Trial Success, US Nuclear Capable ICBM Minuteman III Missile Travel 4,200 Miles Range

Trial Success, US Nuclear Capable ICBM Minuteman III Missile Travel 4,200 Miles Range
US Nuclear Capable ICBM Minuteman III

Washington - The United States Air Force (US) on Tuesday local time tested an unarmed long-range nuclear-capable missile. The US Air Force Global Strike Command said in a statement.

The unarmed Minuteman III intercontinental ballistic missile (ICBM), fitted with a test reentry vehicle, was launched from Vandenberg Air Force Base in California and traveled 4,200 miles or 6,759 km to a test site near the Marshall Islands.

In a statement, the US Air Force said the missiles were to demonstrate the readiness of America's nuclear forces and give credence to the lethality and effectiveness of the country's nuclear deterrent. "This test launch is part of a routine and periodic activity intended to demonstrate that the United States' nuclear deterrent is safe, secure, reliable, and effective at deterring twenty-first century threats and reassuring our allies.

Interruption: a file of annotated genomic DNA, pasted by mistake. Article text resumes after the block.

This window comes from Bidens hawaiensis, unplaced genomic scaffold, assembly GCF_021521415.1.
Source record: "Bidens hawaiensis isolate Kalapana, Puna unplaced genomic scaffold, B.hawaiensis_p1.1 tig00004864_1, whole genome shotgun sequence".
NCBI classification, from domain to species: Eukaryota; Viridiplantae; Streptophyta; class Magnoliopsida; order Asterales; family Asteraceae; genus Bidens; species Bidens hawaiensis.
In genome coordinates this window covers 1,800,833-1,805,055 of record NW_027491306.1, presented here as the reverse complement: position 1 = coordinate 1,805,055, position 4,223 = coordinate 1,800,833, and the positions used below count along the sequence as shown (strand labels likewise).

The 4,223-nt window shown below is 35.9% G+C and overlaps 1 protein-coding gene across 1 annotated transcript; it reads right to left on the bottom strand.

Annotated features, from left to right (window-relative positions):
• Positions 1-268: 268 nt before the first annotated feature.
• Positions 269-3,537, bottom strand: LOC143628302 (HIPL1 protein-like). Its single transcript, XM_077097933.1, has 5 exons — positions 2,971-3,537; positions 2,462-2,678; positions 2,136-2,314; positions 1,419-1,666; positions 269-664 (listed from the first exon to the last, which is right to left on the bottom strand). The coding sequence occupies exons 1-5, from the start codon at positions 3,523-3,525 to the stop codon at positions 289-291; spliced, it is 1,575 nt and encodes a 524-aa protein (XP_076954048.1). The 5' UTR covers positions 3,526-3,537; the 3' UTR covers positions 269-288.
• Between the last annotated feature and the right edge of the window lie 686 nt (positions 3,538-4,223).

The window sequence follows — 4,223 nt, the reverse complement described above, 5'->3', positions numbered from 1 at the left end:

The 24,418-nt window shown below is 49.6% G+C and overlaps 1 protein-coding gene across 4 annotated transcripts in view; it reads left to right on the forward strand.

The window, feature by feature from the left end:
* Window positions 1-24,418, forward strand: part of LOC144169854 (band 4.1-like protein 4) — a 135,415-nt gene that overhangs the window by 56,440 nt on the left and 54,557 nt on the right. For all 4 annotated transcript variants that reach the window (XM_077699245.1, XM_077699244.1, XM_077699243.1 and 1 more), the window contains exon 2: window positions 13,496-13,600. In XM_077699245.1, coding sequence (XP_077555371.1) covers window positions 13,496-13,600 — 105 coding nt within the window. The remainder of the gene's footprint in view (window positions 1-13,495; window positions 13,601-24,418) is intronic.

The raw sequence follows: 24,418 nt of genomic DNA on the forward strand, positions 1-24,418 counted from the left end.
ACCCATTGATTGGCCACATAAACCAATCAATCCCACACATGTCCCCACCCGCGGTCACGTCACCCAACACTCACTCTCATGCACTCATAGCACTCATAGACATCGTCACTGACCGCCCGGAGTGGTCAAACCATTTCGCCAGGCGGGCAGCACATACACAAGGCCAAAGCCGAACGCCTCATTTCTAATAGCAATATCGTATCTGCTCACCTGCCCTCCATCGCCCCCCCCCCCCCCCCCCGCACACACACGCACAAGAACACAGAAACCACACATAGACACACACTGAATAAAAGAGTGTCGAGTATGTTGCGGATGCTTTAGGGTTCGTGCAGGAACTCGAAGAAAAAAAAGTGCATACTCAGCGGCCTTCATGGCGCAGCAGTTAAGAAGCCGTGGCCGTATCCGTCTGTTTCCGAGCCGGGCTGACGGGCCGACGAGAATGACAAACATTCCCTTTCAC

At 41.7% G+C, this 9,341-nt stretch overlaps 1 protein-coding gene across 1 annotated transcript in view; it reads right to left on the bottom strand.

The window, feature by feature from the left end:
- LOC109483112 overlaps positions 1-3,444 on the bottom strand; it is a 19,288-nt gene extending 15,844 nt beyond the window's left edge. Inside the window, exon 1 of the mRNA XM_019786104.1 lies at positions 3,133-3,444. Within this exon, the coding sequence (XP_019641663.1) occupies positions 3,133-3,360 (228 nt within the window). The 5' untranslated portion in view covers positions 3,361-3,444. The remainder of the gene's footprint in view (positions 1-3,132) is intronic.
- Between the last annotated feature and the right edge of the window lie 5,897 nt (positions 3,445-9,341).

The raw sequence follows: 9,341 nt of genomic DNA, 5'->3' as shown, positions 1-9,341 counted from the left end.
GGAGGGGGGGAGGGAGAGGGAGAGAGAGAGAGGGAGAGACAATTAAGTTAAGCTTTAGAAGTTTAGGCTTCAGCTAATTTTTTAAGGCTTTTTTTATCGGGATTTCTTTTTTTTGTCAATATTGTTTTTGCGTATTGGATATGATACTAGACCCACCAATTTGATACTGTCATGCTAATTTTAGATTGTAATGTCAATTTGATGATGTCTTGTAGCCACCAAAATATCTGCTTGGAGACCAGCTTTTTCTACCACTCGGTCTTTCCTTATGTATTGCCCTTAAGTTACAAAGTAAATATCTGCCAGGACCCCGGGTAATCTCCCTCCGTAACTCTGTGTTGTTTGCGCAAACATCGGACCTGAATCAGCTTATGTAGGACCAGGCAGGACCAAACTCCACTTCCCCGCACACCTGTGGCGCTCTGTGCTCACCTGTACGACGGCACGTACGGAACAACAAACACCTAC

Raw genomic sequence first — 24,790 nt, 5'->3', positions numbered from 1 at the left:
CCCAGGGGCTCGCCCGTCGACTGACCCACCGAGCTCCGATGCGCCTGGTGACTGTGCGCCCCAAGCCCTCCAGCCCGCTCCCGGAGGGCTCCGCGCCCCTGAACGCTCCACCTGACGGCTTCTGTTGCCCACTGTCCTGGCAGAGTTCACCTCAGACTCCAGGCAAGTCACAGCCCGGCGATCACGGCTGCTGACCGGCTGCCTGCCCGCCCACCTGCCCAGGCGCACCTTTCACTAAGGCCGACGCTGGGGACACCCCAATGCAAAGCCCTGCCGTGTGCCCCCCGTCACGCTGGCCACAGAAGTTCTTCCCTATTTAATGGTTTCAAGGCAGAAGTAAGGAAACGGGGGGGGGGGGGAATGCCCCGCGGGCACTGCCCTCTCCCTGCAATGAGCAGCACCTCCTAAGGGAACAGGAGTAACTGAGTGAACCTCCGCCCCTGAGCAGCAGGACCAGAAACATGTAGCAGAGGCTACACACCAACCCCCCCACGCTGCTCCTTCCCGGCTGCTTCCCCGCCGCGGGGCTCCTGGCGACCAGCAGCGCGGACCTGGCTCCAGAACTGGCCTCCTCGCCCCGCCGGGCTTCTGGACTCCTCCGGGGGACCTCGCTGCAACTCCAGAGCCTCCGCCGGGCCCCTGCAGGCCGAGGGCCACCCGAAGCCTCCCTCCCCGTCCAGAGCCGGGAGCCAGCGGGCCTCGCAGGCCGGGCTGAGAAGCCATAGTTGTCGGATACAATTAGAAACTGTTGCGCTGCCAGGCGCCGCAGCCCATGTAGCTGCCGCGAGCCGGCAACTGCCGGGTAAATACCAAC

According to Global Offensive Command spokesman Steven Wilson, the launch was originally scheduled for August 4, but was postponed due to concerns about China's response to House Speaker Nancy Pelosi visiting Taiwan, CNN confirmed.

A US official told CNN at the time that it was a "wise move." The US regularly tests intercontinental weapons systems to verify their accuracy and reliability. "Make no mistake our nuclear triad is a cornerstone of the national security of our country and our allies around the world," Colonel Chris Cruise, Commander of the 576th Flight Test Squadron, said in a statement.

The Minuteman III is traditionally known as the only land-based missile of the US nuclear triad. The other two parts of the triad are ballistic missiles launched from the Trident submarine and nuclear weapons carried by long-range strategic bombers.

Post a Comment

Previous Post Next Post